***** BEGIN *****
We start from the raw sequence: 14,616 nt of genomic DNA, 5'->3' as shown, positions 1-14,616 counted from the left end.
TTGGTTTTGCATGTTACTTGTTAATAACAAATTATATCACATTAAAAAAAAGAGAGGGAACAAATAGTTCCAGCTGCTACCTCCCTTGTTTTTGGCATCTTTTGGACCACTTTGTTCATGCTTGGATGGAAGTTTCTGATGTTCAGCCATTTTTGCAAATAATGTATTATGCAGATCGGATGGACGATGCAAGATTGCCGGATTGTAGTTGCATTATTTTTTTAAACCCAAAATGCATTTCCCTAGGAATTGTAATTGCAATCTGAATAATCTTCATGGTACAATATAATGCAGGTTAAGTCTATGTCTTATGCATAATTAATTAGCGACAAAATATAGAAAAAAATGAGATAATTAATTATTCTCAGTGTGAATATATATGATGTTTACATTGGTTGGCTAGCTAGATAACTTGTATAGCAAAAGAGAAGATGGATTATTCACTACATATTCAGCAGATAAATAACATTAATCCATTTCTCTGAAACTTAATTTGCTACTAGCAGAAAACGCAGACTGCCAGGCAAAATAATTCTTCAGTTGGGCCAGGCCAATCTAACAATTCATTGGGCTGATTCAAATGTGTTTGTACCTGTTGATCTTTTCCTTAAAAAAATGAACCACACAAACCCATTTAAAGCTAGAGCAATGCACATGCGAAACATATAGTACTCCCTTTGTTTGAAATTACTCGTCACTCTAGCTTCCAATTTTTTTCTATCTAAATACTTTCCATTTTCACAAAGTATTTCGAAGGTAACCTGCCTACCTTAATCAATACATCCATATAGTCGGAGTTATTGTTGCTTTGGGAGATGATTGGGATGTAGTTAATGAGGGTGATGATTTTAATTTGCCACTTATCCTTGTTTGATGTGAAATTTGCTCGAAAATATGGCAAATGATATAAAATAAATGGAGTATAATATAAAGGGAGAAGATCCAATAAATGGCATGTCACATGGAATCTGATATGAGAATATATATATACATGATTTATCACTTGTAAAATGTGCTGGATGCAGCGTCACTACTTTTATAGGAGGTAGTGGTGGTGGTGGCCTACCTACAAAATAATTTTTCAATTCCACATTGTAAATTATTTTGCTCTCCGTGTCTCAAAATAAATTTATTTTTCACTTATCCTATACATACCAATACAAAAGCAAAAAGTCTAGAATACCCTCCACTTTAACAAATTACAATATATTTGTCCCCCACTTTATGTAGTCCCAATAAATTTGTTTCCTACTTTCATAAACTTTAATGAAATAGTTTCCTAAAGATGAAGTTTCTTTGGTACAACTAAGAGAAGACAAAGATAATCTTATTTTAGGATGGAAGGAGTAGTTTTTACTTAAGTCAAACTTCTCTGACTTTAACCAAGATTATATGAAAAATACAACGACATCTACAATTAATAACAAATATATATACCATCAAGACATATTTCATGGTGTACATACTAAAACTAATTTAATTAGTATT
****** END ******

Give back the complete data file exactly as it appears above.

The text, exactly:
We start from the raw sequence: 14,616 nt of genomic DNA, 5'->3' as shown, positions 1-14,616 counted from the left end.
TTGGTTTTGCATGTTACTTGTTAATAACAAATTATATCACATTAAAAAAAAGAGAGGGAACAAATAGTTCCAGCTGCTACCTCCCTTGTTTTTGGCATCTTTTGGACCACTTTGTTCATGCTTGGATGGAAGTTTCTGATGTTCAGCCATTTTTGCAAATAATGTATTATGCAGATCGGATGGACGATGCAAGATTGCCGGATTGTAGTTGCATTATTTTTTTAAACCCAAAATGCATTTCCCTAGGAATTGTAATTGCAATCTGAATAATCTTCATGGTACAATATAATGCAGGTTAAGTCTATGTCTTATGCATAATTAATTAGCGACAAAATATAGAAAAAAATGAGATAATTAATTATTCTCAGTGTGAATATATATGATGTTTACATTGGTTGGCTAGCTAGATAACTTGTATAGCAAAAGAGAAGATGGATTATTCACTACATATTCAGCAGATAAATAACATTAATCCATTTCTCTGAAACTTAATTTGCTACTAGCAGAAAACGCAGACTGCCAGGCAAAATAATTCTTCAGTTGGGCCAGGCCAATCTAACAATTCATTGGGCTGATTCAAATGTGTTTGTACCTGTTGATCTTTTCCTTAAAAAAATGAACCACACAAACCCATTTAAAGCTAGAGCAATGCACATGCGAAACATATAGTACTCCCTTTGTTTGAAATTACTCGTCACTCTAGCTTCCAATTTTTTTCTATCTAAATACTTTCCATTTTCACAAAGTATTTCGAAGGTAACCTGCCTACCTTAATCAATACATCCATATAGTCGGAGTTATTGTTGCTTTGGGAGATGATTGGGATGTAGTTAATGAGGGTGATGATTTTAATTTGCCACTTATCCTTGTTTGATGTGAAATTTGCTCGAAAATATGGCAAATGATATAAAATAAATGGAGTATAATATAAAGGGAGAAGATCCAATAAATGGCATGTCACATGGAATCTGATATGAGAATATATATATACATGATTTATCACTTGTAAAATGTGCTGGATGCAGCGTCACTACTTTTATAGGAGGTAGTGGTGGTGGTGGCCTACCTACAAAATAATTTTTCAATTCCACATTGTAAATTATTTTGCTCTCCGTGTCTCAAAATAAATTTATTTTTCACTTATCCTATACATACCAATACAAAAGCAAAAAGTCTAGAATACCCTCCACTTTAACAAATTACAATATATTTGTCCCCCACTTTATGTAGTCCCAATAAATTTGTTTCCTACTTTCATAAACTTTAATGAAATAGTTTCCTAAAGATGAAGTTTCTTTGGTACAACTAAGAGAAGACAAAGATAATCTTATTTTAGGATGGAAGGAGTAGTTTTTACTTAAGTCAAACTTCTCTGACTTTAACCAAGATTATATGAAAAATACAACGACATCTACAATTAATAACAAATATATATACCATCAAGACATATTTCATGGTGTACATACTAAAACTAATTTAATTAGTATT